Sunday, May 13, 2018

The People vs. The Lyrics Of “Escape (The Piña Colada Song)”

Column 1 since my departure from my newspaper publisher. I hope you will continue to read this column on Sundays, pass it on to your friends, and consider “leveling up” via my Patreon page, where you will find funny Patreon-subscriber-only bonus content (vintage “best of Wa” columns, audio recordings of me performing these essays and more.) 

But now to the good stuff. I’ve slipped my newspaper column-inch restraint of 400 words and just busted loose below. I feel almost as free as someone getting caught in the rain...

. . .

Let the record show that even though almost 40 years have passed since the heyday of “Escape,” the damage done to the eardrums and psyches of people who were exposed continues to this day. We, the people, hereafter referred to as Peeps, have brought suit against the lyrics in an effort to, in some small way, make amends for this egregious wrong of the past. 

Peeps: Do you deny that in the autumn of 1979 you put forth in a public venue, where even children could be exposed, the lyric “I was tired of my lady / we’d been together too long”?

Lyrics: Not at all. It’s the opening line. It expresses the dilemma, like any good song, like, I don’t know, like “You Picked A Fine Time To Leave Me, Lucille.” It makes you wonder, why did Lucille leave? You get invested in the story.

Peeps: So how long is “together too long”? I’m just curious.

Lyrics: It’s just a hook, it’s not based on a real couple.

Peeps: But for the record, just your opinion. How long is too long?

Lyrics: I don’t know. Like, a year maybe.

Peeps: A year, and then it’s whoosh, to the personal ads?! This guy in the song is a piece of work. 

Lyrics: But his own lovely lady wrote the ad! That’s the twist. She was bored too. She didn’t know he would answer the ad. She was fishing. He’s not a bad guy. They were both to blame.

Peeps: Objection!

Lyrics: Objection?

Peeps: I’ve just always wanted to say that. So...they were both to blame. Fair enough. But she is the more likable of the two, because she makes clear that she wants a man who is not into yoga, and, just by inference, does not have a pony tail. And a man who has half a brain. This is clearly a commentary on the men of the time, who had embraced disco a little too whole-heartedly (Sample lyric: “Get down, boogie-oogie-oogie.”)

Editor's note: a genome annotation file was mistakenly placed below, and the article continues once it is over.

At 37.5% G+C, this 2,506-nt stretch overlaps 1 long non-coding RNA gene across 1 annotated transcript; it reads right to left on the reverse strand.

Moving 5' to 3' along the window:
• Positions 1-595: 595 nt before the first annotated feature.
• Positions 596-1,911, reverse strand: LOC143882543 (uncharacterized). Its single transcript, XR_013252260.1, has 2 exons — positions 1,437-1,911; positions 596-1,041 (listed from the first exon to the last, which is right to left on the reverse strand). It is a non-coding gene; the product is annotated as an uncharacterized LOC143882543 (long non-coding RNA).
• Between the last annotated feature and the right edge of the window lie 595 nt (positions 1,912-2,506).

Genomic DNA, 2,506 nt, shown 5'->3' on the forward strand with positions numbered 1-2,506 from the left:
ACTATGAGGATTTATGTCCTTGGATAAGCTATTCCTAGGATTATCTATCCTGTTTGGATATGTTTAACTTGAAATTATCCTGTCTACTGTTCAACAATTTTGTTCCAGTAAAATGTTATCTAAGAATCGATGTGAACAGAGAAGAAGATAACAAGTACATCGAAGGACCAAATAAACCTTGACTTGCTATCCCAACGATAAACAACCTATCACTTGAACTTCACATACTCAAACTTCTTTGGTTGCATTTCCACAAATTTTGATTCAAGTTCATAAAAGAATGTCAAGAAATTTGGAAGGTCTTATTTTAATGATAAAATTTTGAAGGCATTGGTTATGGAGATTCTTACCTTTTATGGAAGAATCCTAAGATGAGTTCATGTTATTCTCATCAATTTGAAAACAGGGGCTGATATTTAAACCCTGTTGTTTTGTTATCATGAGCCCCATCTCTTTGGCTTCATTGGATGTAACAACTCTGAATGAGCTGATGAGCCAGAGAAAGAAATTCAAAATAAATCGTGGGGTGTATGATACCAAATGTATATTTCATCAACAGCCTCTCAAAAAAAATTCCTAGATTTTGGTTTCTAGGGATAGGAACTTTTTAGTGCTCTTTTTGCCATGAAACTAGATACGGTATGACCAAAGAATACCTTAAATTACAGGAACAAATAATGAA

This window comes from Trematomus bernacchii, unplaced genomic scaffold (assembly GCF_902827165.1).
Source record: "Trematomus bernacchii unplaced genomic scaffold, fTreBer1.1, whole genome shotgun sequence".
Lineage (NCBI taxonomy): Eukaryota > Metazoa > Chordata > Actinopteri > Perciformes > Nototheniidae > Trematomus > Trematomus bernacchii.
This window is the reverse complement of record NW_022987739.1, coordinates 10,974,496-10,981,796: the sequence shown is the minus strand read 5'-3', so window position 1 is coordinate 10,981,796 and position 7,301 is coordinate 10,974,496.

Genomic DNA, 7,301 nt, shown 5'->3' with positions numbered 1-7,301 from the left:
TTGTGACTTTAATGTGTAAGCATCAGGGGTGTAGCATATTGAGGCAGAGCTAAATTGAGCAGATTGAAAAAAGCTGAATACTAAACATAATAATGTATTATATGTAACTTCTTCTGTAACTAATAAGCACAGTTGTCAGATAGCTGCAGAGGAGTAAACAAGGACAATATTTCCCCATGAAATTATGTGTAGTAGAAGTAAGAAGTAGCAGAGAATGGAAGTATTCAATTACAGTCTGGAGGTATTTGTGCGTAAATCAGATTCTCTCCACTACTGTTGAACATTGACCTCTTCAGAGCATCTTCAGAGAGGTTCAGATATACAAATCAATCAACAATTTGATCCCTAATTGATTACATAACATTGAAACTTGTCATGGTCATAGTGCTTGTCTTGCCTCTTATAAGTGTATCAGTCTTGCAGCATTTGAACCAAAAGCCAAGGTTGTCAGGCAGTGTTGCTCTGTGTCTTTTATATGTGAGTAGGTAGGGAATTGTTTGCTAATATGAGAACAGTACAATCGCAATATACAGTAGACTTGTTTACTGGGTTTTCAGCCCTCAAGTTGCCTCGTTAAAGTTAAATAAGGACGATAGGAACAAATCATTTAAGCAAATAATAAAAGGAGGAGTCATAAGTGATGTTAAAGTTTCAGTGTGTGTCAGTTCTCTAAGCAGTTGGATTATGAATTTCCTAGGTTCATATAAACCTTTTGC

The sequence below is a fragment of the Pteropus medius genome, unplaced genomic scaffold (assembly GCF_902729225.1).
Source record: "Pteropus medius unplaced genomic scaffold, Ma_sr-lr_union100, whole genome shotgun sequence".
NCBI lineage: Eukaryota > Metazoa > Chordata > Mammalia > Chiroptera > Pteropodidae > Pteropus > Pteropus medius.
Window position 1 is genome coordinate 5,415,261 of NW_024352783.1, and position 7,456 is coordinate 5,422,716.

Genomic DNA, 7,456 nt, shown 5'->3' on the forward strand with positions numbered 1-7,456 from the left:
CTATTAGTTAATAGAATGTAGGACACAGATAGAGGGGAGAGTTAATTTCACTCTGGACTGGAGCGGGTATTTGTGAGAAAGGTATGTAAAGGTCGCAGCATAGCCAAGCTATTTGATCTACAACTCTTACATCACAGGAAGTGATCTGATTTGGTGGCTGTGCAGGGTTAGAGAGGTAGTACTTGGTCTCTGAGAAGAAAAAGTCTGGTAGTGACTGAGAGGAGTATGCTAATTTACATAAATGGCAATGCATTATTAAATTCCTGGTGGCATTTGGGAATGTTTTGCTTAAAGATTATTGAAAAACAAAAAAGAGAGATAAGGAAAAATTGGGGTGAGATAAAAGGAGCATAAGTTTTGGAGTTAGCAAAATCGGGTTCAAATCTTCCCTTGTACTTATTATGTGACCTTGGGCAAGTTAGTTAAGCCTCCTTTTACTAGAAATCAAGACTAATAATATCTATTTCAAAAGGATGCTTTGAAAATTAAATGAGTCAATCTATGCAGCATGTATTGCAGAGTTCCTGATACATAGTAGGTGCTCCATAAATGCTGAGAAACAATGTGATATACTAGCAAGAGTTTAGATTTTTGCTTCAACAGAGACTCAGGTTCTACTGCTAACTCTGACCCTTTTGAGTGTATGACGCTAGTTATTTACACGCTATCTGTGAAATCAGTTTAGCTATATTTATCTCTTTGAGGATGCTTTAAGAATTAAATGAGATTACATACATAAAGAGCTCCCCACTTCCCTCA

Lyrics: I believe you might be over-think—

Peeps: Then the husband responds to the ad, via your lyrics, with perhaps the worst come-on since humans ventured out from caves, “I’ve got to meet you by tomorrow noon, and cut through all this red tape.” First of all, who shoots for noon when she clearly offered midnight, and second, what red tape? It’s not like what’s keeping their love apart is the DMV. “Red tape” was obviously just used to rhyme with “escape” in the next line. 

Lyrics: Look, I was on a deadline.

Peeps: How about “I’ve got to meet you by tomorrow noon, so our love can take shape”?

Lyrics: Where were you in 1979?

Peeps: “I’ve got to meet you by tomorrow noon, show you all my manscape.” 

Lyrics: Um.

Peeps: You put forth the idea, to a vulnerable public, a public which just a few years earlier had lost in Vietnam and gone through Watergate, you put forth the idea that we should be all for getting rouged on champagne and umbrella drinks and running out into the dunes to get sand all up in our butts. How do you defend that?

Lyrics: Well, you would take a towel, I would hope.

Peeps: It’s indefensible. I rest my case. 

Lyrics: Does that mean I can go?

Peeps: If you can live with yourself.

Lyrics: It’s forty years. I think people look back on it with a certain fond appreciation of its campiness, like “The Love Boat.” It was about getting to know your partner better, getting closer, realizing that what you want is right there all along if you’re just a little attentive. 

Peeps: That’s a good message, but seriously, who likes piña coladas?

Lyrics: Nobody, but my original line, “If you like Humphrey Bogart,” had trademark issues.

Peeps: I LOVE Humphrey Bogart.

Lyrics: Right?

Peeps: That’s a shame. That would have been good.

Lyrics: Yeah. Well, it worked out. It was a hit. I bought a boat. Hey, can I ask you something?

Peeps: Sure.

Lyrics: Why DID Lucille leave? I mean four hungry children and the crops in the field? That’s cold. 

Peeps: I will never understand fictitious people. 

. . .



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